Voters showed their desire for change on two local school district boards in the general election Tuesday, rejecting incumbents in favor of new faces.

Tracy Unified School District

D.A.R.E. officer Stephen Abercrombie topped the ticket in the Tracy Unified School District board of education race was with 6,784 votes, 17.39 percent. Also winning seats on the board are social worker Lori Souza with 5,545 votes, 14.22 percent; educator Ameni Alexander with 4,798 votes, 12.30 percent; and deputy district attorney Simran Kaur with 4,551 votes, 11.67 percent.

Rounding out the field were pastor James Young Sr. with 9.53 percent of the vote, financial adviser Jeremy Silcox with 8.8 percent, incumbent James Vaughn with 8.86 percent, incumbent Gregory Silva with 3,427 votes and carpenter Mateo Morelos Bedolla with 8.26 percent.

On Wednesday, Abercrombie said: “It feels really good the people of Tracy have confidence in me. I think getting elected is more satisfying because it is the citizens as a whole saying we trust you.”

Abercrombie and the other new board members will take their oath of office in December, but he said he has already reached out to the presidents of the Tracy Educators Association and the California School Employees Association about their priorities.

“I’m not going to sit idly by,” he said. “I plan to jump right in.”

Souza said she was excited to see new leadership on the board and thanked the voters for their support.

“I think education is important,” she said Wednesday. “Thank you for believing in me and voting for me based on my merit and the work I have done in Tracy over the past 20 years with children.”

Souza said she plans to collaborate with the unions to create more unity within the district and also focus on her interests in mental health and the social and emotional development and education of young children.

Kaur said she appreciated the support of the community and was eager to begin.

“It’s so humbling to see that everyone believes in you and supports you in the vision that you have,” she said Wednesday. “We worked really hard and to see it coming together. Obviously, the hard work starts now.”

Kaur spoke highly of the diversity of the incoming board members.

“Everyone is running such a different prospect and background,” she said. “A D.A.R.E. officer, a social worker, an educator and a deputy district attorney — very diverse group. I would love to work with all of them to see what we can do. You learn from people who have done it before and use experience and background. I think we’ll all work together collaboratively, moving the district in the right direction.”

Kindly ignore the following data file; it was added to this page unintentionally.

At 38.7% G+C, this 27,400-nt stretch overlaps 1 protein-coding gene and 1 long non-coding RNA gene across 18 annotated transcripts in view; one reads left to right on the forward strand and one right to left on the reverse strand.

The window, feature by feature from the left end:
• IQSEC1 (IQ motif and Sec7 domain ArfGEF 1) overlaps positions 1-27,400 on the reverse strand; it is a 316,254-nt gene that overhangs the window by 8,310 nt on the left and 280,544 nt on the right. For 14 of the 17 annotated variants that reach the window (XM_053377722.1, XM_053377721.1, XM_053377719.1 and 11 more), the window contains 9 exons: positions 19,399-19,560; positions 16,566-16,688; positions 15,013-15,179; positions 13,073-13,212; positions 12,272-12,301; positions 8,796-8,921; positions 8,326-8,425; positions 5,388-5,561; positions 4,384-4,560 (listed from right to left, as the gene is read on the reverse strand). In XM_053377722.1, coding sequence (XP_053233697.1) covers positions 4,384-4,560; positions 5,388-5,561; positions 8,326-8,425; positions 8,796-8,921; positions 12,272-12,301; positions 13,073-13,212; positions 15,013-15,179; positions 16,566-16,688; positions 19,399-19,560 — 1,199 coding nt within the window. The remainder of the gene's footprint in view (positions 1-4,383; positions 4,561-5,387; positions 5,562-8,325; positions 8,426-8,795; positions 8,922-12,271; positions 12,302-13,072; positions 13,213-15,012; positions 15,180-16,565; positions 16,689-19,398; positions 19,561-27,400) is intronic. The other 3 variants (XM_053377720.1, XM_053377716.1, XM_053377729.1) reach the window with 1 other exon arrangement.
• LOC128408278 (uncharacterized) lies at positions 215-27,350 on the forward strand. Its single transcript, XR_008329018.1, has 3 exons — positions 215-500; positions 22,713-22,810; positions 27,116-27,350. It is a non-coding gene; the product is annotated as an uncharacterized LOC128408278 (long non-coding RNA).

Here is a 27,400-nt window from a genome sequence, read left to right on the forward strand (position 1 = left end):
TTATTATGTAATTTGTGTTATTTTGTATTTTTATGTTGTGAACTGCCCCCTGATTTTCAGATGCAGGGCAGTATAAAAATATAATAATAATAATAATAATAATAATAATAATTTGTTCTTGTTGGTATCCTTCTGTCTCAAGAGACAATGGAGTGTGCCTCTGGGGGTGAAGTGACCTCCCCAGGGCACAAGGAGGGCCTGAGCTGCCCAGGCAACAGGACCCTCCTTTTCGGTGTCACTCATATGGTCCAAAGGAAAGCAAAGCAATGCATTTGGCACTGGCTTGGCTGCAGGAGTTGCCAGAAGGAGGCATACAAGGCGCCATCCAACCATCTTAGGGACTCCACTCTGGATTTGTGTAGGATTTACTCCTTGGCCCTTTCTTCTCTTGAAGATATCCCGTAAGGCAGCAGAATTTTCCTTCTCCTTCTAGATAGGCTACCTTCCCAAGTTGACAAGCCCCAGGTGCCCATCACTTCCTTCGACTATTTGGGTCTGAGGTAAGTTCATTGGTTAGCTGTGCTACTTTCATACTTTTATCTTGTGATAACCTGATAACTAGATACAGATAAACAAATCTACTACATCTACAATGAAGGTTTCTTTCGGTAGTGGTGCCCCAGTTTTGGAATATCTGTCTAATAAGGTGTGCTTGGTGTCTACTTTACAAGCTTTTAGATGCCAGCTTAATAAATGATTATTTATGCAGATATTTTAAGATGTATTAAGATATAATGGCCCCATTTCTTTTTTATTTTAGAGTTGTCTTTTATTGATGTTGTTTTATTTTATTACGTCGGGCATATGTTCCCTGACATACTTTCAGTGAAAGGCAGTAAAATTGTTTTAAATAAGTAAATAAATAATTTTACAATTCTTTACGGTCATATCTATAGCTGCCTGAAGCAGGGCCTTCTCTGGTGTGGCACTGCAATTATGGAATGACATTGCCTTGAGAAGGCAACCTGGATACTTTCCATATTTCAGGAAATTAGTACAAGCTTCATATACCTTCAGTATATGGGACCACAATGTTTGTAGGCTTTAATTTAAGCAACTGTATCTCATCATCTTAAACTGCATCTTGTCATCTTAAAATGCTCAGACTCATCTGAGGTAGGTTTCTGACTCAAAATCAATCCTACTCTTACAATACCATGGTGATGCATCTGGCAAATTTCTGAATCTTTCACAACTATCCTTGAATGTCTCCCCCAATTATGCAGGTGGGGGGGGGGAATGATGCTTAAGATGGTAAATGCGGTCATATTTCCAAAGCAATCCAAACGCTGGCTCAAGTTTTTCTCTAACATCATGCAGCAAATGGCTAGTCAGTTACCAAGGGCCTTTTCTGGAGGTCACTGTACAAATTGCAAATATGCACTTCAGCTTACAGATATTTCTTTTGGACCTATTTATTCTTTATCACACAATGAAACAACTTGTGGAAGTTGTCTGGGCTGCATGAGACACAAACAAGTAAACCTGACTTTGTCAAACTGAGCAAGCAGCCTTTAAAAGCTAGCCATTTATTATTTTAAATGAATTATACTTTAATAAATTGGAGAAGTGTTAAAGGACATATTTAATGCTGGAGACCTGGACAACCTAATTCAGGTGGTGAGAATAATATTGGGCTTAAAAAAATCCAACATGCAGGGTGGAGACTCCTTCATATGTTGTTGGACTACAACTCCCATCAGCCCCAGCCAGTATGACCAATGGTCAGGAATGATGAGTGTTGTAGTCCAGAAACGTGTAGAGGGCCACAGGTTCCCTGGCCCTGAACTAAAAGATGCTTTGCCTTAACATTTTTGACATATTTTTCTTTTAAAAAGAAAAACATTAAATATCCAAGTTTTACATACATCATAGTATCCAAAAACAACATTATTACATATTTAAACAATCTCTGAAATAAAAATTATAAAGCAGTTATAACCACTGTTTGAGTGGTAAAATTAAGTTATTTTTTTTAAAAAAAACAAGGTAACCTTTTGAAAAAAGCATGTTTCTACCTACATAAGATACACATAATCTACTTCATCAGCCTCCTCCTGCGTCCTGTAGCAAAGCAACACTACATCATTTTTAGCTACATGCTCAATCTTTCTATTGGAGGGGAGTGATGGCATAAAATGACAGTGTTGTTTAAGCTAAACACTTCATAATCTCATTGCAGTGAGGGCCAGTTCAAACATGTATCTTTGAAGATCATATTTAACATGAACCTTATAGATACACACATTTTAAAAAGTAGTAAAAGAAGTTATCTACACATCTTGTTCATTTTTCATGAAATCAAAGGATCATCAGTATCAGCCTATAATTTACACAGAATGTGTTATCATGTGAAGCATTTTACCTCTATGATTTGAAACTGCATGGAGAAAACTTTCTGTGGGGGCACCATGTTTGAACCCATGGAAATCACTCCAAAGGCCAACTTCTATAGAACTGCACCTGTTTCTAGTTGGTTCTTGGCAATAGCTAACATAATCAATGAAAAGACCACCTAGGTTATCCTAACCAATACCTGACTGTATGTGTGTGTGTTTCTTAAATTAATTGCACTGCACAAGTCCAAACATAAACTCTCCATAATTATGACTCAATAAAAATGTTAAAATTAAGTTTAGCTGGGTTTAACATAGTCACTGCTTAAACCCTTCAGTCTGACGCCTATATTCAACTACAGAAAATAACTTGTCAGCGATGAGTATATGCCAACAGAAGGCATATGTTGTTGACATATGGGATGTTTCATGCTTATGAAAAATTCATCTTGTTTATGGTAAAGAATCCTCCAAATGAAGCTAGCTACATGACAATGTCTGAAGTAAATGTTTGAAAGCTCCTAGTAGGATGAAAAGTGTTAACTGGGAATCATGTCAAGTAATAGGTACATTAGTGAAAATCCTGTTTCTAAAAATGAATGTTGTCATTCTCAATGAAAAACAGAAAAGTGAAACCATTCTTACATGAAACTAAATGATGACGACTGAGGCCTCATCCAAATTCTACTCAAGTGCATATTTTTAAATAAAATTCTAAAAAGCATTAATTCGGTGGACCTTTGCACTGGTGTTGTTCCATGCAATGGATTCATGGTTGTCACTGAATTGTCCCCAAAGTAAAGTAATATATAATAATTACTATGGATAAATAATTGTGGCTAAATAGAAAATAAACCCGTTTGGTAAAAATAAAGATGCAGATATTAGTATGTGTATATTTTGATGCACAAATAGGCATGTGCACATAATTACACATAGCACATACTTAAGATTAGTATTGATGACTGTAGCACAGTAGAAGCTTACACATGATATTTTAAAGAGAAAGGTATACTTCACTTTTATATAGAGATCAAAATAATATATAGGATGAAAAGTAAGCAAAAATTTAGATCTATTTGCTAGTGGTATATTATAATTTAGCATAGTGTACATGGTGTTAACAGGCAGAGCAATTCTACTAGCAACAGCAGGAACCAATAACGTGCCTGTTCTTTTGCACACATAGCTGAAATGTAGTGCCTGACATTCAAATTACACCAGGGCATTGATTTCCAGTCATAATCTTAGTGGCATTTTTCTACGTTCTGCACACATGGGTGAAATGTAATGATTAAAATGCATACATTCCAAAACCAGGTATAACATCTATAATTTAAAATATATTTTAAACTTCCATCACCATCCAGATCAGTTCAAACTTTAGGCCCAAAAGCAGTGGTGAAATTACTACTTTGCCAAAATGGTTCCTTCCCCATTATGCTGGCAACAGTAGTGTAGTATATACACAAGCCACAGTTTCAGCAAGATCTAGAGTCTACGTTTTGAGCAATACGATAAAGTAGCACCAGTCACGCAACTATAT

Alexander, who came in third in the election, could not be reached for comment.

All four newly elected trustees will be sworn into office at the Dec. 11 board meeting.

However, the final makeup of the TUSD board has yet to be determined. With the election of school board member Dan Arriola to the Tracy City Council on Tuesday, the board is likely to undertake its second appointment process in less than a month.

In October, the board appointed Brian Pekari to fill the seat vacated by Sondra Gilbert, who moved out of the area in September. The departure of Arriola, who has two years left of his term, will require the board to either appoint his replacement or call a special election.

Banta Elementary School District

The race for the two open seats on the three-member Banta Elementary School District board came down to a handful of votes.

Taking first place in the election was Lathrop Fire Chief Gene Neeley with 177 votes, 28.92 percent of the total. Real estate agent Joshua Anderson received 163 votes, 26.63 percent. They were followed by longtime incumbent Frank Silva with 158 votes, 25.82 percent, and businessman Dan-Joe Lopez with 114 votes, a distant 18.63 percent.

Neeley, who serves on the board of River Islands Technology Academy, an independent charter school within Banta’s district boundaries, said Wednesday that he was eager to serve on the Banta board.

“I’m looking forward to working with everybody on the board,” he said. “It’s a phenomenal opportunity to be in a great school district to make things happen.”

Neeley ran on a platform of bringing the district together, and he would like to see River Islands Technology Academy restored to Banta’s oversight to create a consistent educational process between the three schools — Banta School, NextGeneration STEAM Academy and RITechA. He expects to leave the charter school board when he is sworn in.

To the voters, Neeley said: “Thank you for your support and your belief that I would be able to be part of the governance of that.”

Anderson said Wednesday that he has aggressive plans for the district and he wants to implement them as soon as possible because the term is only two years.

“I‘d rather move faster and slow down if needed than slow down and have to pick up the pace,” he said. “The key element to everybody’s success is going to be change. I believe that now, not only in our nation and even in the local market, now is the time for change.”

Although the margin between the top three candidates is close, Silva, who has served on the board since 1989, said Wednesday that he did not plan to seek a recount. He did point out, however, that some vote-by-mail ballots had yet to be counted.

“There could be a few (votes) out there. There is that possibility,” Silva said.

He added that he was OK with the election results and that having new blood on the board was a good thing.

Joe Perry, the other incumbent, chose not to seek re-election.

All election results are unofficial until certified by San Joaquin County Registrar of Voters Melinda Dubroff within 30 days of the election.

Contact Denise Ellen Rizzo at or 830-4225.

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